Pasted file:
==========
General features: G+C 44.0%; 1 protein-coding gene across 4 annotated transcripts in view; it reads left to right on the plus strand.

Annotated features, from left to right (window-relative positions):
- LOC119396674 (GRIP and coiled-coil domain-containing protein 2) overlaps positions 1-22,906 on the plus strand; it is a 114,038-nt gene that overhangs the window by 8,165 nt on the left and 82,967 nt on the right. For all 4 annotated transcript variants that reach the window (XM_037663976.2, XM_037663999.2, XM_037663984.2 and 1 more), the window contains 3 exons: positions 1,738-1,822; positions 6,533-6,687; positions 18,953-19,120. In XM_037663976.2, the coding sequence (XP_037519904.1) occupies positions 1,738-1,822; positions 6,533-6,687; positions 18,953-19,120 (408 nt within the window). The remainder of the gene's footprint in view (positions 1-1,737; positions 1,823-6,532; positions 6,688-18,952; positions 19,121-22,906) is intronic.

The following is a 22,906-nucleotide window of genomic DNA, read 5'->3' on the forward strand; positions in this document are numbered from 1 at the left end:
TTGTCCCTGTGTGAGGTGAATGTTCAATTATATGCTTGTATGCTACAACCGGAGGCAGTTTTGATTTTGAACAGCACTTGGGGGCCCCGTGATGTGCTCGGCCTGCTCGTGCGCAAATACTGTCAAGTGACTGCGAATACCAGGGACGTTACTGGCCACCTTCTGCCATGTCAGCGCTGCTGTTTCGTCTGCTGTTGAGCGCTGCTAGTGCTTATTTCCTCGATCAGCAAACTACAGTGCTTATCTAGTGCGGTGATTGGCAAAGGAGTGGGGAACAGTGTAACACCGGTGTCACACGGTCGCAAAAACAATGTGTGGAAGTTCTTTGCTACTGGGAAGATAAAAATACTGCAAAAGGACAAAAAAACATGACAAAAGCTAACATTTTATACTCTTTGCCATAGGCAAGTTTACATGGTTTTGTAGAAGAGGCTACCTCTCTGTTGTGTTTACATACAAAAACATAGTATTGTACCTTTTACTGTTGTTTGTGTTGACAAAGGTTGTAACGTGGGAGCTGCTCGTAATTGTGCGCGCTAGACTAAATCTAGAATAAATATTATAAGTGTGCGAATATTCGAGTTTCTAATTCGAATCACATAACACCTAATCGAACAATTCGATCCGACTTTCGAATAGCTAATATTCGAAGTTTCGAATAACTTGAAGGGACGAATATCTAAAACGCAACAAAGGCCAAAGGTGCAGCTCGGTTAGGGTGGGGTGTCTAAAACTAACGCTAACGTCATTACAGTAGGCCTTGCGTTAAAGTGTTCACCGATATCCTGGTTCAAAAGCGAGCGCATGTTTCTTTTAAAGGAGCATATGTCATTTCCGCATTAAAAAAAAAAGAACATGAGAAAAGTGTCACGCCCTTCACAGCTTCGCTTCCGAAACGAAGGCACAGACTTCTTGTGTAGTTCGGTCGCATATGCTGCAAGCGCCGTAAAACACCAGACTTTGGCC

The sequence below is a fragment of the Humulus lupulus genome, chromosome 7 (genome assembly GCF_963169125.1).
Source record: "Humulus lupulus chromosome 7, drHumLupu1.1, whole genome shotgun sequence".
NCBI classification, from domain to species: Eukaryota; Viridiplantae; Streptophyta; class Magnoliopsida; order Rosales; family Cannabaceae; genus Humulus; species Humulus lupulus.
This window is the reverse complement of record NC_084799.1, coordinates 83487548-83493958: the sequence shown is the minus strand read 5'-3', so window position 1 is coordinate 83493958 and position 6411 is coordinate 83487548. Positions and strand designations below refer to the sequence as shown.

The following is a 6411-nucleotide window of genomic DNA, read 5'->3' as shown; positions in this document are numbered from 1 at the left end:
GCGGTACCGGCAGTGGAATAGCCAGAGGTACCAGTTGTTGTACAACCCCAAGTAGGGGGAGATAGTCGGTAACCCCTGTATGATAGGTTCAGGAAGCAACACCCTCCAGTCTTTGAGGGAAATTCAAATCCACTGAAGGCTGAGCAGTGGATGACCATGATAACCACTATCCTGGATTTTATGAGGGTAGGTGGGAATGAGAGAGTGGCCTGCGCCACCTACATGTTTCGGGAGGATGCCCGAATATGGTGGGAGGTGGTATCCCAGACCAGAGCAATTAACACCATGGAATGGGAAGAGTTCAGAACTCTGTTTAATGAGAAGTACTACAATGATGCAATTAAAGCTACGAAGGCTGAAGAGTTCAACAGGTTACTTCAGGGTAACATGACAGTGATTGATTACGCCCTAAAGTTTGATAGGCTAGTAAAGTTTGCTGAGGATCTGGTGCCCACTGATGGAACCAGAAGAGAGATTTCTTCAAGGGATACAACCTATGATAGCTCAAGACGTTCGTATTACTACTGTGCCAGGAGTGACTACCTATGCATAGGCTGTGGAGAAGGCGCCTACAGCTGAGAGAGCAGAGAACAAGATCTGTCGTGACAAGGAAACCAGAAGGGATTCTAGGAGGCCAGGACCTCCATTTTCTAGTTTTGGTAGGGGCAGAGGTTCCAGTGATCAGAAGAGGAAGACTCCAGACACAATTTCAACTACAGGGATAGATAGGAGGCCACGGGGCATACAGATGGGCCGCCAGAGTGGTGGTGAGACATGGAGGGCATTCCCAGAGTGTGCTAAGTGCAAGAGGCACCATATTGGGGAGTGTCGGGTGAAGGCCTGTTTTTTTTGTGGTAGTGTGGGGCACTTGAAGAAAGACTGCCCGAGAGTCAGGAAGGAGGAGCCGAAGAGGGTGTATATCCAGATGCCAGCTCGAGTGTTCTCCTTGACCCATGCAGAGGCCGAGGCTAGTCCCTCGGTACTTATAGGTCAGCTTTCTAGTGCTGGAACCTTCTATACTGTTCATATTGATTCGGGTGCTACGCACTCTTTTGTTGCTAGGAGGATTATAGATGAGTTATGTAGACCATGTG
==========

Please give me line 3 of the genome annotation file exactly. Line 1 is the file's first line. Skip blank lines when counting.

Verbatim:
- LOC119396674 (GRIP and coiled-coil domain-containing protein 2) overlaps positions 1-22,906 on the plus strand; it is a 114,038-nt gene that overhangs the window by 8,165 nt on the left and 82,967 nt on the right. For all 4 annotated transcript variants that reach the window (XM_037663976.2, XM_037663999.2, XM_037663984.2 and 1 more), the window contains 3 exons: positions 1,738-1,822; positions 6,533-6,687; positions 18,953-19,120. In XM_037663976.2, the coding sequence (XP_037519904.1) occupies positions 1,738-1,822; positions 6,533-6,687; positions 18,953-19,120 (408 nt within the window). The remainder of the gene's footprint in view (positions 1-1,737; positions 1,823-6,532; positions 6,688-18,952; positions 19,121-22,906) is intronic.